For those of you who haven't heard, the WSJ has written an awful article about YA and how it's just so horrible now. How it's all dark and curses and it's just not good for teens today. They claim that years ago things were different (I take it they never read Cynthia Voigt's Izzy, Willy, Nilly or Fat Chance by Leslea Newman, or any of the other various novels....)
But here's the truth, if you're ready for it. Are you ready? Okay....here is it:
High school can be a very, very dark place for some of us.
Some of us don't even make it out alive.
When I was a freshmen, the very, very hot boy who sat near me in my seminar class was killed in a drinking and driving accident. His name was Fred Horak, and I barely knew him...just the sadness that surrounded his death (oh, and a year or so prior, his sister died of meningitis.)
As the year went on, my sister's best friend, Kara died from cancer. Less than 4 months later, my best friend, Kellie, died in a car accident (non-alcohol related). After Kellie died, I fell apart and nothing was the same. I couldn't deal with life, I barely moved or got out of bed....things just stopped. Then the girl who sat next to me in my creative writing class tried to kill herself because of a boy and other issues....It was like a slap in the face. When she came back to school, we showed our scars to each other and I tried to tell her that there was something to hold onto, but I wasn't even sure if I was telling the truth...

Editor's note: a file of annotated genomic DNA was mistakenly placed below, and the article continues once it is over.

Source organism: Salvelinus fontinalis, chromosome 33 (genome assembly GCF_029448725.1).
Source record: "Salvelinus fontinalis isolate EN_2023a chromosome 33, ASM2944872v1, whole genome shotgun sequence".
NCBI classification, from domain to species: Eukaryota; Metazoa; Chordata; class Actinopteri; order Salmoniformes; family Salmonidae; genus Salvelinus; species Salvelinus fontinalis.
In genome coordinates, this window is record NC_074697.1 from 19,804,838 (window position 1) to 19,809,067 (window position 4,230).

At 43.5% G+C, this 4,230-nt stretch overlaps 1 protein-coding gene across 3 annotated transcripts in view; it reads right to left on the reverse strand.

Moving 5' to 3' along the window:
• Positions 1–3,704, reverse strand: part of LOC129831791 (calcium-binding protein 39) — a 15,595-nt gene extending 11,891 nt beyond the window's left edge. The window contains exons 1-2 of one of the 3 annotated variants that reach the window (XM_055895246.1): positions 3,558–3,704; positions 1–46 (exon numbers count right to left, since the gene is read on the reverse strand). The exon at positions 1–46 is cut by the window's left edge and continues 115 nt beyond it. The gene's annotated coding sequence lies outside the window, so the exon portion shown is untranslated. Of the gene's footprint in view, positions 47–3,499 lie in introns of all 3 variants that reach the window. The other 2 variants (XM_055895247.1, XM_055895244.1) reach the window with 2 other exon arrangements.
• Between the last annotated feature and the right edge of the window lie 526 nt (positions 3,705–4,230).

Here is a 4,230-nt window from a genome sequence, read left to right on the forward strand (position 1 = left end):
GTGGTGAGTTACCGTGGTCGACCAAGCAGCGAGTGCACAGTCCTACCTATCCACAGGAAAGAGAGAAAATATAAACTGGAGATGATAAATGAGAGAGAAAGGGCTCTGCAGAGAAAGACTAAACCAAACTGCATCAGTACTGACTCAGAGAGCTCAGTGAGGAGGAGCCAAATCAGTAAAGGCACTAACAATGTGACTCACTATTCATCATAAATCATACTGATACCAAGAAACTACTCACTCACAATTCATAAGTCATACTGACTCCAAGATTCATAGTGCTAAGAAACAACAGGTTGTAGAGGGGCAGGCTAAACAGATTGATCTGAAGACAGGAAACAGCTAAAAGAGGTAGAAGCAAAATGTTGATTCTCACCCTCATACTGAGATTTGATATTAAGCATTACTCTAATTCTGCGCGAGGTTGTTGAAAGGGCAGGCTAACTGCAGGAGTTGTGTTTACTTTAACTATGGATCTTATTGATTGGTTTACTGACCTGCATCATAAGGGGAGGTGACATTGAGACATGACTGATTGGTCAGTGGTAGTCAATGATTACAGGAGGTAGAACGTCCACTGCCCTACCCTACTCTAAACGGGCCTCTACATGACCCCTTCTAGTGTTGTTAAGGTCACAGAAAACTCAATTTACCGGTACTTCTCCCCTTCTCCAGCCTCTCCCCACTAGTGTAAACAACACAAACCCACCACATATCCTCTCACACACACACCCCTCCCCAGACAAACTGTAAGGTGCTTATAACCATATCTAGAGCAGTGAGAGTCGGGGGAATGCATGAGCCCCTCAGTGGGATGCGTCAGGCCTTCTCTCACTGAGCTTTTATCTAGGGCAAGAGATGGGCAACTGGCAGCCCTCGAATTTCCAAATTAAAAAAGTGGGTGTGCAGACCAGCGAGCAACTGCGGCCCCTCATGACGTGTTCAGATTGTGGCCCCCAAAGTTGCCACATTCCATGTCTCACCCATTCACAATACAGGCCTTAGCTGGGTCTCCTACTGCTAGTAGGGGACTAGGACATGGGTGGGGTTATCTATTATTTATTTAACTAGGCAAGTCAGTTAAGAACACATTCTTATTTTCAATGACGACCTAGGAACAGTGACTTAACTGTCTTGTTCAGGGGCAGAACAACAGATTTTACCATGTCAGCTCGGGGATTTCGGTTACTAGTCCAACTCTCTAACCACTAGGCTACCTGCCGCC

Add in the fact I lived with my crazy mother and her alcoholic and mentally abusive boyfriend...and things were not so happy in my world.
Soon enough the boy who made my world start revolving again cheated on me. (I found out the day before Valentine's Day). Then shortly after I tore my ACL snowboarding and had to get surgery and was told I may never run again. My high school cross country coach treated me unfairly to the point my sister cursed him out at a meet, in front of the entire team (and parents). I had to meet with the principal, the super, and various other higher up figures in the school system.
And then when I was 16-17, I moved out of my mother's into my sister's and the boy's because if not, if I had stayed I would have killed myself.
But this is my own, personal story and even still, I'm leaving out a lot.
And I survived.
Because I spent a majority of my time writing Confessions of an Immortal Heart, because I read books that kept me sane. Because I watched Soap Operas and stood up for myself and refused to be treated shittily ever again.
So here's to you, Wall Street Journal. For those of you who think that growing up is easy, or full of puppies and kittens and happy little rainbows, or whatever else kind of lies that you're looking for in our novels, it's not. If anyone tells you that it is, it's complete bullshit. Not all of us survive, and those of us who do are left with scars that will always be apparent, that will make future relationships difficult, staying alive even harder. And we write about these experiences with our characters because while, yea, they may be dark, they do happen in real life.
High school sucked for me, and I'm sure beyond any doubt that I am not the only one. So I write truth, and about friends who die, and mental health issues, and how deeply words can truly cut people because that is and that was real to me at the time.